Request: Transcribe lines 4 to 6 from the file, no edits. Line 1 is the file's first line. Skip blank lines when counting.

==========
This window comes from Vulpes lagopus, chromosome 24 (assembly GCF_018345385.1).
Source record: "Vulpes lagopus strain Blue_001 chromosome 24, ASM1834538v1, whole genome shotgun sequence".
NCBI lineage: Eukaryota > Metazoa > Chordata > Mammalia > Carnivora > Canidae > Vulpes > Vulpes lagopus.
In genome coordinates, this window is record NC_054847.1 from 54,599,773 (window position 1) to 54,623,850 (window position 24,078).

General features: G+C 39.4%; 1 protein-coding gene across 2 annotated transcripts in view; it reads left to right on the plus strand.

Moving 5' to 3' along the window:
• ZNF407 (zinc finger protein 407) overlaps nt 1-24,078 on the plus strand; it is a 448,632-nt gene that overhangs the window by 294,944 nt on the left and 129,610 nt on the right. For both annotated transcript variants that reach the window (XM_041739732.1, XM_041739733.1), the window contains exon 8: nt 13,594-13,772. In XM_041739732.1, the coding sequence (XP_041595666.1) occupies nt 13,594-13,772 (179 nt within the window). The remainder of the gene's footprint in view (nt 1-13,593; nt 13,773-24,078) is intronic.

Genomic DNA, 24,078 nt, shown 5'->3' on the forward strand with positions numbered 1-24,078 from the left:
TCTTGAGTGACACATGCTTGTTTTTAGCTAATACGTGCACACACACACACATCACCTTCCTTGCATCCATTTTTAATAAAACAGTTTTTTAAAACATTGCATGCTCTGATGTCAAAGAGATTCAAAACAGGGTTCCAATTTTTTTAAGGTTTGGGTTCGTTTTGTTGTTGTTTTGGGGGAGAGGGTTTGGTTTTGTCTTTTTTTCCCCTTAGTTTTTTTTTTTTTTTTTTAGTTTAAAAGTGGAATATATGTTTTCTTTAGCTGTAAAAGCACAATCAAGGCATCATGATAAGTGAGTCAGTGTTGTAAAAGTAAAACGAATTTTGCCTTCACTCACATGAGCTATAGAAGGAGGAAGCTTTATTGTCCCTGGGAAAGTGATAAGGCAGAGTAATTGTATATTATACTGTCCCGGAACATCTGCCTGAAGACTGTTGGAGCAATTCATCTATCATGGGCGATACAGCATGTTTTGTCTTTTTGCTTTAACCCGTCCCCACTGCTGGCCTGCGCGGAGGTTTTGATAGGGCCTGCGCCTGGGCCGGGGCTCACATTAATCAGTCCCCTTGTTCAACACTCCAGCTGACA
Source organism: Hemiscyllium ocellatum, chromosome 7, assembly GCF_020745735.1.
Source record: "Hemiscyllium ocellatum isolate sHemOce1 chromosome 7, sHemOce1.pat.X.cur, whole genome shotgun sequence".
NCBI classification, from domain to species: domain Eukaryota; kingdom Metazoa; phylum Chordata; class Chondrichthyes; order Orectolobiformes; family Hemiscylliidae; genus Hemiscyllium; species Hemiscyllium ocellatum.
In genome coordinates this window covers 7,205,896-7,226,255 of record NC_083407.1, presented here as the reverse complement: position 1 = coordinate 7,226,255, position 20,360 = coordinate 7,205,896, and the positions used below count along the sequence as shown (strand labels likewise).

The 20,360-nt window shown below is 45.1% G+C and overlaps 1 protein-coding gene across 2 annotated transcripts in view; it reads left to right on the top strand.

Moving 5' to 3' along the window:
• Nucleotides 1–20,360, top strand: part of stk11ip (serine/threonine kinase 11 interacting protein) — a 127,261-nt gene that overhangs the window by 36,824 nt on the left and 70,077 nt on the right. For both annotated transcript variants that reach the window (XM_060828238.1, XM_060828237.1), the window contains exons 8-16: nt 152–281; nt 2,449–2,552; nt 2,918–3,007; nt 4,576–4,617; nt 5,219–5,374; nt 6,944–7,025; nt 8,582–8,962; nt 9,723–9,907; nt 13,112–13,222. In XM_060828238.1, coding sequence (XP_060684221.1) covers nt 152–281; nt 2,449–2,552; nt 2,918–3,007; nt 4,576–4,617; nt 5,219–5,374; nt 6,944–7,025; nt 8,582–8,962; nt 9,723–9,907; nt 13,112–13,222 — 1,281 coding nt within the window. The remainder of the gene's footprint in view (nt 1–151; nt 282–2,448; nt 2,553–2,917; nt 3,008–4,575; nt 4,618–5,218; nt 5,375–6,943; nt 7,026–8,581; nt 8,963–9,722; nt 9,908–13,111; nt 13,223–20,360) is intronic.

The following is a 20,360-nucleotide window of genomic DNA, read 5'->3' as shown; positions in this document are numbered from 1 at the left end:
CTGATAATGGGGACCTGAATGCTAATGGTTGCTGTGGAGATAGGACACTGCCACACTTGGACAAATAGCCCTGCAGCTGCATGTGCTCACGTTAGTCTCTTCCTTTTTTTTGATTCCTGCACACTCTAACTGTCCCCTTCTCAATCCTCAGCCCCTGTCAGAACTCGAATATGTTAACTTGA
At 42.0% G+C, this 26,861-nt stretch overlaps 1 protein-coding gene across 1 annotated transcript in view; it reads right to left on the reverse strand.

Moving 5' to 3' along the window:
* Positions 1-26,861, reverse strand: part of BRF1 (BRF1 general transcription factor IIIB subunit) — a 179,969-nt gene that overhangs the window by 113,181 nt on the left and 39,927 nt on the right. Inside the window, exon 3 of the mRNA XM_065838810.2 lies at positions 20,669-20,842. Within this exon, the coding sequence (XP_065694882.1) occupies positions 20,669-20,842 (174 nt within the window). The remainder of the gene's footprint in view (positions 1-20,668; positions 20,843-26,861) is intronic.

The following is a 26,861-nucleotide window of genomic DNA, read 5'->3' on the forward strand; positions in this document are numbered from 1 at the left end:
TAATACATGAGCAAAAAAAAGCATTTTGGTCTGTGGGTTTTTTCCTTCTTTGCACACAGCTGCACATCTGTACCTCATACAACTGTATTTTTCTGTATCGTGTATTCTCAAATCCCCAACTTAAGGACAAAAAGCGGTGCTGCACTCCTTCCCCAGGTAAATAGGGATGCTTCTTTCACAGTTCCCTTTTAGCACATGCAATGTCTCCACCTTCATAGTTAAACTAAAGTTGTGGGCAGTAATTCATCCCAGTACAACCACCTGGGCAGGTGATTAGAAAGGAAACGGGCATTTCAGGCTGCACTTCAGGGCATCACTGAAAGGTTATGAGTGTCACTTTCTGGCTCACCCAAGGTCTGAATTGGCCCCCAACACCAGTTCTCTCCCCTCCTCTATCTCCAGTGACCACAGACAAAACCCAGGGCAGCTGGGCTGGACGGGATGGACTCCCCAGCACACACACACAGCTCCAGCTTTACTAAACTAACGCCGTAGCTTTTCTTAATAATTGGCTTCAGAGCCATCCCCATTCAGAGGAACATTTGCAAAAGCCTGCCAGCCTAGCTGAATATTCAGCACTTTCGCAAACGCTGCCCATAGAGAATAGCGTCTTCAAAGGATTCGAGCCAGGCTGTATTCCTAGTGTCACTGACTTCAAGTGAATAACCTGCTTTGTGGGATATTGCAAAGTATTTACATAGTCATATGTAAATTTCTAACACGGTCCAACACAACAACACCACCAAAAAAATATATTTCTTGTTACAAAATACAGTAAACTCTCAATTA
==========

In genome coordinates, this window is record NC_054847.1 from 54,599,773 (window position 1) to 54,623,850 (window position 24,078).

General features: G+C 39.4%; 1 protein-coding gene across 2 annotated transcripts in view; it reads left to right on the plus strand.

Moving 5' to 3' along the window: